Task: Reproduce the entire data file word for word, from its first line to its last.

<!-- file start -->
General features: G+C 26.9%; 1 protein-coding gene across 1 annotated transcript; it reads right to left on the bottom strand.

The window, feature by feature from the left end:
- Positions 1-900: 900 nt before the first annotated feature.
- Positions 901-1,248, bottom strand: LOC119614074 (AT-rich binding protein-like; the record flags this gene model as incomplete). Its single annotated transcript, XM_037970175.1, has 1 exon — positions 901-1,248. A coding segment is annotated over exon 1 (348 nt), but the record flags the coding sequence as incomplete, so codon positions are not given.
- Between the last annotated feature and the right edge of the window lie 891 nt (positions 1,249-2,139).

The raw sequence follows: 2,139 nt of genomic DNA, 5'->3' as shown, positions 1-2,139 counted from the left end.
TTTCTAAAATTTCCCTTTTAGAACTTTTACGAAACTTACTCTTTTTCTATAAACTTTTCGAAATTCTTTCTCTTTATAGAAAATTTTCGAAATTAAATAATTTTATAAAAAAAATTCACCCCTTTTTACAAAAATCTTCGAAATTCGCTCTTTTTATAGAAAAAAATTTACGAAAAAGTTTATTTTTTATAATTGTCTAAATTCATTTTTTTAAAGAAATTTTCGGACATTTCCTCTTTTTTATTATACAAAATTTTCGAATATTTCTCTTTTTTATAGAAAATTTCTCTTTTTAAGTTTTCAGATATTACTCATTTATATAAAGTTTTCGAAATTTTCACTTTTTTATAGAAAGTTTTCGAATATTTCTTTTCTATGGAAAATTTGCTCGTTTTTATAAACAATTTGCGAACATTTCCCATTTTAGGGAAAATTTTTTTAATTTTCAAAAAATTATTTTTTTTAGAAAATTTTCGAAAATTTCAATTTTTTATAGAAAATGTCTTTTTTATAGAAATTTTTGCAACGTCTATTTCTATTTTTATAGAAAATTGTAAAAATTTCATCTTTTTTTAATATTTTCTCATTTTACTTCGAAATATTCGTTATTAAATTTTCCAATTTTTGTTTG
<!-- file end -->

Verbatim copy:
General features: G+C 26.9%; 1 protein-coding gene across 1 annotated transcript; it reads right to left on the bottom strand.

The window, feature by feature from the left end:
- Positions 1-900: 900 nt before the first annotated feature.
- Positions 901-1,248, bottom strand: LOC119614074 (AT-rich binding protein-like; the record flags this gene model as incomplete). Its single annotated transcript, XM_037970175.1, has 1 exon — positions 901-1,248. A coding segment is annotated over exon 1 (348 nt), but the record flags the coding sequence as incomplete, so codon positions are not given.
- Between the last annotated feature and the right edge of the window lie 891 nt (positions 1,249-2,139).

The raw sequence follows: 2,139 nt of genomic DNA, 5'->3' as shown, positions 1-2,139 counted from the left end.
TTTCTAAAATTTCCCTTTTAGAACTTTTACGAAACTTACTCTTTTTCTATAAACTTTTCGAAATTCTTTCTCTTTATAGAAAATTTTCGAAATTAAATAATTTTATAAAAAAAATTCACCCCTTTTTACAAAAATCTTCGAAATTCGCTCTTTTTATAGAAAAAAATTTACGAAAAAGTTTATTTTTTATAATTGTCTAAATTCATTTTTTTAAAGAAATTTTCGGACATTTCCTCTTTTTTATTATACAAAATTTTCGAATATTTCTCTTTTTTATAGAAAATTTCTCTTTTTAAGTTTTCAGATATTACTCATTTATATAAAGTTTTCGAAATTTTCACTTTTTTATAGAAAGTTTTCGAATATTTCTTTTCTATGGAAAATTTGCTCGTTTTTATAAACAATTTGCGAACATTTCCCATTTTAGGGAAAATTTTTTTAATTTTCAAAAAATTATTTTTTTTAGAAAATTTTCGAAAATTTCAATTTTTTATAGAAAATGTCTTTTTTATAGAAATTTTTGCAACGTCTATTTCTATTTTTATAGAAAATTGTAAAAATTTCATCTTTTTTTAATATTTTCTCATTTTACTTCGAAATATTCGTTATTAAATTTTCCAATTTTTGTTTG